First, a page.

Open Access Research article

Urban-rural disparities in smoking behaviour in Germany

Henry Völzke1*, Hanne Neuhauser2, Susanne Moebus3, Jens Baumert4, Klaus Berger5, Andreas Stang6, Ute Ellert2, André Werner1 and Angela Döring4

Author Affiliations

1 Institute of Epidemiology and Social Medicine, University of Greifswald, Germany

2 Robert Koch-Institute Berlin, Germany

3 Institute for Medical Informatics, University of Essen, Germany

4 Institute of Epidemiology, GSF National Research Centre for Environment and Health Neuherberg, Germany

5 Institute of Epidemiology and Social Medicine, University of Muenster, Germany

6 Institute of Medical Epidemiology, Biometry and Informatics, Martin Luther University of Halle-Wittenberg, Germany

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BMC Public Health 2006, 6:146  doi:10.1186/1471-2458-6-146

Published: 6 June 2006



It is currently not clear whether individuals living in metropolitan areas differ from individuals living in rural and urban areas with respect to smoking behaviours. Therefore, we sought to explore the relation between residential area and smoking behaviours in Germany.


We used a nationwide German census representative for the general population of Germany. A number of 181,324 subjects aged 10 years or older were included. Information on the average daily usage of cigarettes that have or had been smoked formerly or currently was available in subjects who have ever smoked. A daily consumption of more than 20 cigarettes was considered heavy smoking. Logistic regression analyses were performed sex-stratified and adjusted for relevant confounders.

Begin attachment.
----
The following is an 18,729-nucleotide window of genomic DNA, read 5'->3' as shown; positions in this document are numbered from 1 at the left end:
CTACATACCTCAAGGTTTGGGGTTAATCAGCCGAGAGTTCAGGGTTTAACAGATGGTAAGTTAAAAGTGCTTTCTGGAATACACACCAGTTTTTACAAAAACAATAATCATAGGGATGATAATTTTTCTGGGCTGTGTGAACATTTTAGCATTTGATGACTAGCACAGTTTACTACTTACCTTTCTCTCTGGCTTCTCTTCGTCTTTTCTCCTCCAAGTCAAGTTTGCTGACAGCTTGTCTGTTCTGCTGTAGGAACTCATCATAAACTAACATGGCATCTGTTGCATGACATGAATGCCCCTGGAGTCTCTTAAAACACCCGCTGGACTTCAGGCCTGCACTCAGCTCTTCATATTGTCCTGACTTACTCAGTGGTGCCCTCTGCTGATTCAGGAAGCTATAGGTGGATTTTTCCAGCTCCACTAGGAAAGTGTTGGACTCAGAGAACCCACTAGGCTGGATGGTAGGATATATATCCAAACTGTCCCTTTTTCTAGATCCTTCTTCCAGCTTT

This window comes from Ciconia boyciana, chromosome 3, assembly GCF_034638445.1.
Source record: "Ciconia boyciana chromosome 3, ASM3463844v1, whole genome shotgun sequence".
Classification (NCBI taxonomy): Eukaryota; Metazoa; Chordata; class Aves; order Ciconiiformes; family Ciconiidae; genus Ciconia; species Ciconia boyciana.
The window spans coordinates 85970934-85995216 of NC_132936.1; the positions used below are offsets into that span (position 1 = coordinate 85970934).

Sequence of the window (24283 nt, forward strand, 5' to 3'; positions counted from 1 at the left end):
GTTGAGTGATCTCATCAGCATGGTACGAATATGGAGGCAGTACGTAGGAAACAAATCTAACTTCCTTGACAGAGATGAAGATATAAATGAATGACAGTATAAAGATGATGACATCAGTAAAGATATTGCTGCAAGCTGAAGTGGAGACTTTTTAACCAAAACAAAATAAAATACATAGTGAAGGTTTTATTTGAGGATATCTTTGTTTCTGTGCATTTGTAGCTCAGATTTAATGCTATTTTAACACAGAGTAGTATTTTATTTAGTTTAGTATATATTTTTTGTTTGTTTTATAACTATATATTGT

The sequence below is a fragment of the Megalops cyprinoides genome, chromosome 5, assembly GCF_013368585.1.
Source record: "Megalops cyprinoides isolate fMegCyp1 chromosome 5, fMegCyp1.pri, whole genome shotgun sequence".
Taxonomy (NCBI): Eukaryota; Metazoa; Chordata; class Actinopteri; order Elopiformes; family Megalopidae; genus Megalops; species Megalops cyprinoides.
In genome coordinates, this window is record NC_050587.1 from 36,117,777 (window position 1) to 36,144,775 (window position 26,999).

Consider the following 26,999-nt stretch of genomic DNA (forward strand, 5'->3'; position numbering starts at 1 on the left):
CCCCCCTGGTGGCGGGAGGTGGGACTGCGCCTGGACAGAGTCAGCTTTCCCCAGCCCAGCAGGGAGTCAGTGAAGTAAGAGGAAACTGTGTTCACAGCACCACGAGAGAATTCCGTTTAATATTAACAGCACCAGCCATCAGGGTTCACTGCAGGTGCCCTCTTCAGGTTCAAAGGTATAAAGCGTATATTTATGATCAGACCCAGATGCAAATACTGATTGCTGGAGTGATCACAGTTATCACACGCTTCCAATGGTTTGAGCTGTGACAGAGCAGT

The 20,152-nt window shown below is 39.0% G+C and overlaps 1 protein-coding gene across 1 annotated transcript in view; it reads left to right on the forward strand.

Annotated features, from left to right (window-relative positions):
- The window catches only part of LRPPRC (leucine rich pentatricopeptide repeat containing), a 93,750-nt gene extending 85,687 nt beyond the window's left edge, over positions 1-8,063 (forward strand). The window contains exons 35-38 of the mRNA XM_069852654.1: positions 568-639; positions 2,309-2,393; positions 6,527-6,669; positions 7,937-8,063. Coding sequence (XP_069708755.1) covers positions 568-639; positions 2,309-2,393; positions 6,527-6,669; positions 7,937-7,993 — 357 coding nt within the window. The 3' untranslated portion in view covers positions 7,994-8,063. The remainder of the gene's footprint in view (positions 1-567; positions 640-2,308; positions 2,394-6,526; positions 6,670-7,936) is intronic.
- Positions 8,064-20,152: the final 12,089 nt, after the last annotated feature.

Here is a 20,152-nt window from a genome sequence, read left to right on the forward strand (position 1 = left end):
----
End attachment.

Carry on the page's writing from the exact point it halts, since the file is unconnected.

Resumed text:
Analyses revealed inhabitants of metropolitan areas to be more likely current smokers than inhabitants of rural areas (odds ratio 1.56, 95%-confidence interval 1.51; 1.62). Among current and former smokers those who lived in urban communities had also increased odds for being heavy smokers than those who lived in rural communities.


We conclude that living in an urban and particularly living in a metropolitan area is a determinant of both smoking and severity of current smoking. Tobacco control programs should recognize the difference in living conditions between rural and urban areas.